Lesson three: Be prepared to improvise, and be thankful for the kindness of fellow mariners.
I’m a high latitude junkie, so many of my most memorable fixes at sea have occurred in these regions. A few hours out of Stornoway, Scotland, bound for the Faroe Islands, the Fleming 65 I was cruising aboard sounded its hydraulic fluid high temperature alarm; the vessel’s stabilizers were hydraulically controlled, making this a critical issue. One of the crew suggested we simply shut down the system and press on. I objected for several reasons; one, the hydraulic fluid requires cooling whenever the engine is running, and thus the pump is turning (it was not equipped with a clutch) even if the stabilizers are disabled. Two, the weather forecast included a 12-hour stretch of “unsettled” conditions, so the stabilizers would be needed, and I’m prone to seasickness, adding a sense of urgency to my repair skills.
The problem turned out to be a failed impeller, which is normally a straightforward enough replacement, and there was a spare impeller aboard. However, in this case, the installed impeller was a plastic composite, so it had melted rather than breaking up, fusing itself to the pump. The captain and I brainstormed for a bit while drifting in the lee of the northern tip of Lewis and Harris Island. We ultimately scavenged a pump from the hot water circulation system, pressing it into service as a makeshift raw water pump. While the pump was not designed for the application, it filled that role until we reached Iceland two and a half weeks later. From this passage onward, I have equipped many vessels with a pre-plumbed back-up hydraulic cooling pump. Had the failure occurred later in the voyage, while crashing through 12-foot seas it would have been a far more difficult task.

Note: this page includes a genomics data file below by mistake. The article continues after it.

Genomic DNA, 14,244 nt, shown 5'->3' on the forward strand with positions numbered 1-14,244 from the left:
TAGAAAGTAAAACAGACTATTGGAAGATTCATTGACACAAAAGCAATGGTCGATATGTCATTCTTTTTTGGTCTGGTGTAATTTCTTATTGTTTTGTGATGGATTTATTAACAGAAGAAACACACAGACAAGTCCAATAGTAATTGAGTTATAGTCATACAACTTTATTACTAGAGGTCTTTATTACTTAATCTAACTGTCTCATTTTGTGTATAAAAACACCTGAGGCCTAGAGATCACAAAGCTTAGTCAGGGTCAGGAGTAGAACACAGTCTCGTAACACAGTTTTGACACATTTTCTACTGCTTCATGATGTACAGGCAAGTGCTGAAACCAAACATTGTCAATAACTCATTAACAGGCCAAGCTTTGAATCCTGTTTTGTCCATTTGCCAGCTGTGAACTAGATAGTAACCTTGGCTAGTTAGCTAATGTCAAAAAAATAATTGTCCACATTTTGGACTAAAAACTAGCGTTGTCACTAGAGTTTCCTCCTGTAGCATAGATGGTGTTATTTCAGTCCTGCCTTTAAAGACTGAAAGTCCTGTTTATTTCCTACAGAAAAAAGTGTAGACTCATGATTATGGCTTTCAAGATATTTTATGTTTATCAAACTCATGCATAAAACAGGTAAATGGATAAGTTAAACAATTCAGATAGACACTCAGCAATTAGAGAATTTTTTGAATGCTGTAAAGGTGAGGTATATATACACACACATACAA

Amundsen also said, “Victory awaits him who has everything in order — luck, people call it. Defeat is certain for him who has neglected to take the necessary precautions in time; this is called bad luck.” Failures like those described are anything but bad luck, they represent nothing more than a lack of preparation, and are thus entirely avoidable.
Regardless of whether you’re setting off to cross an ocean, or just the bay, first ask yourself what you will do in the event of a failure of a critical system, a belt, impeller, fuel filter, raw water hose, steering or stuffing box. What will you need to carry out repairs, even if temporary? Only after you’ve answered those questions should you cast off your lines and get underway. n
Steve D’Antonio is an ABYC-certified Master Technician and sits on ABYC’s Engine and Powertrain, Electrical, and Hull Piping Project Technical Committees.